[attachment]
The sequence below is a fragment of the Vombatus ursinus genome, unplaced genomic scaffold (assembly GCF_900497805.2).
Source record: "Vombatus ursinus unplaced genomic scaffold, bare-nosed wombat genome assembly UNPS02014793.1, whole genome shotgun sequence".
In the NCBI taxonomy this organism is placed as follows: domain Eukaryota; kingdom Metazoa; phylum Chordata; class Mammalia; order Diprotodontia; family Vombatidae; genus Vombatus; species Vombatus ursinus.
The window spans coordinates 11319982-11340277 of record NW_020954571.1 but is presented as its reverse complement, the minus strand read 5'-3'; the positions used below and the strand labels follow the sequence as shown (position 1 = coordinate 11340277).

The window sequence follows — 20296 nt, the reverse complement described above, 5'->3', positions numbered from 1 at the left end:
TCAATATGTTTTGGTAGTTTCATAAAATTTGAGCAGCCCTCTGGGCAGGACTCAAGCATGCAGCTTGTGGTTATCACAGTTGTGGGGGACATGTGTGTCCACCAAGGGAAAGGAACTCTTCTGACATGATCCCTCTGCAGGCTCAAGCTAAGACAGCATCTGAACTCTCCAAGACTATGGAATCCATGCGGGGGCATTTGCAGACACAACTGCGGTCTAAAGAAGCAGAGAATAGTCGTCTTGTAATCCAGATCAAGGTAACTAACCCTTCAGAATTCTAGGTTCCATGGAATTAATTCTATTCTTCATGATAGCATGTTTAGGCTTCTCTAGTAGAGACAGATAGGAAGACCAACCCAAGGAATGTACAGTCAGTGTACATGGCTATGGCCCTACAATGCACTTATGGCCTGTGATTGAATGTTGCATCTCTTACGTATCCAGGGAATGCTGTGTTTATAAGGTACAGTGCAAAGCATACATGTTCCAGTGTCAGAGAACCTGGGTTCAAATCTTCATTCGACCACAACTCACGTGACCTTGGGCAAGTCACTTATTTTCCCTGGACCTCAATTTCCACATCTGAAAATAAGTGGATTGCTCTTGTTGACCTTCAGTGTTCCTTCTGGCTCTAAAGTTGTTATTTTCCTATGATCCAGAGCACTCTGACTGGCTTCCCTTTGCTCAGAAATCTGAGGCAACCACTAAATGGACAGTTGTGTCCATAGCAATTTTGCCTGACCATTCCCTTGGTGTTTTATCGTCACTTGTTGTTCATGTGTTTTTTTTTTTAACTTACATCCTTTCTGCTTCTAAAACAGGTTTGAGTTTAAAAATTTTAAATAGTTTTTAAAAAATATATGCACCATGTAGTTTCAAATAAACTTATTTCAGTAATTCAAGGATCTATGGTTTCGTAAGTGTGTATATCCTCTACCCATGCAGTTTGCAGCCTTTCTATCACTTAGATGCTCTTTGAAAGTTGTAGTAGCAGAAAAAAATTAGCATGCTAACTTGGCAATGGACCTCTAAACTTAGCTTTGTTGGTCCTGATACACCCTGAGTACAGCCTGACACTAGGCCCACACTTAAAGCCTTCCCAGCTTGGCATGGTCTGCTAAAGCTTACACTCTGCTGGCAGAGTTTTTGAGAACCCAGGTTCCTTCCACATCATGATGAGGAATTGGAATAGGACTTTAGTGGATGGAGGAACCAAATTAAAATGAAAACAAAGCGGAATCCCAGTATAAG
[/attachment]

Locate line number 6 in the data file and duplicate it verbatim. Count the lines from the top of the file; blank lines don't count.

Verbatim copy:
TCAATATGTTTTGGTAGTTTCATAAAATTTGAGCAGCCCTCTGGGCAGGACTCAAGCATGCAGCTTGTGGTTATCACAGTTGTGGGGGACATGTGTGTCCACCAAGGGAAAGGAACTCTTCTGACATGATCCCTCTGCAGGCTCAAGCTAAGACAGCATCTGAACTCTCCAAGACTATGGAATCCATGCGGGGGCATTTGCAGACACAACTGCGGTCTAAAGAAGCAGAGAATAGTCGTCTTGTAATCCAGATCAAGGTAACTAACCCTTCAGAATTCTAGGTTCCATGGAATTAATTCTATTCTTCATGATAGCATGTTTAGGCTTCTCTAGTAGAGACAGATAGGAAGACCAACCCAAGGAATGTACAGTCAGTGTACATGGCTATGGCCCTACAATGCACTTATGGCCTGTGATTGAATGTTGCATCTCTTACGTATCCAGGGAATGCTGTGTTTATAAGGTACAGTGCAAAGCATACATGTTCCAGTGTCAGAGAACCTGGGTTCAAATCTTCATTCGACCACAACTCACGTGACCTTGGGCAAGTCACTTATTTTCCCTGGACCTCAATTTCCACATCTGAAAATAAGTGGATTGCTCTTGTTGACCTTCAGTGTTCCTTCTGGCTCTAAAGTTGTTATTTTCCTATGATCCAGAGCACTCTGACTGGCTTCCCTTTGCTCAGAAATCTGAGGCAACCACTAAATGGACAGTTGTGTCCATAGCAATTTTGCCTGACCATTCCCTTGGTGTTTTATCGTCACTTGTTGTTCATGTGTTTTTTTTTTTAACTTACATCCTTTCTGCTTCTAAAACAGGTTTGAGTTTAAAAATTTTAAATAGTTTTTAAAAAATATATGCACCATGTAGTTTCAAATAAACTTATTTCAGTAATTCAAGGATCTATGGTTTCGTAAGTGTGTATATCCTCTACCCATGCAGTTTGCAGCCTTTCTATCACTTAGATGCTCTTTGAAAGTTGTAGTAGCAGAAAAAAATTAGCATGCTAACTTGGCAATGGACCTCTAAACTTAGCTTTGTTGGTCCTGATACACCCTGAGTACAGCCTGACACTAGGCCCACACTTAAAGCCTTCCCAGCTTGGCATGGTCTGCTAAAGCTTACACTCTGCTGGCAGAGTTTTTGAGAACCCAGGTTCCTTCCACATCATGATGAGGAATTGGAATAGGACTTTAGTGGATGGAGGAACCAAATTAAAATGAAAACAAAGCGGAATCCCAGTATAAG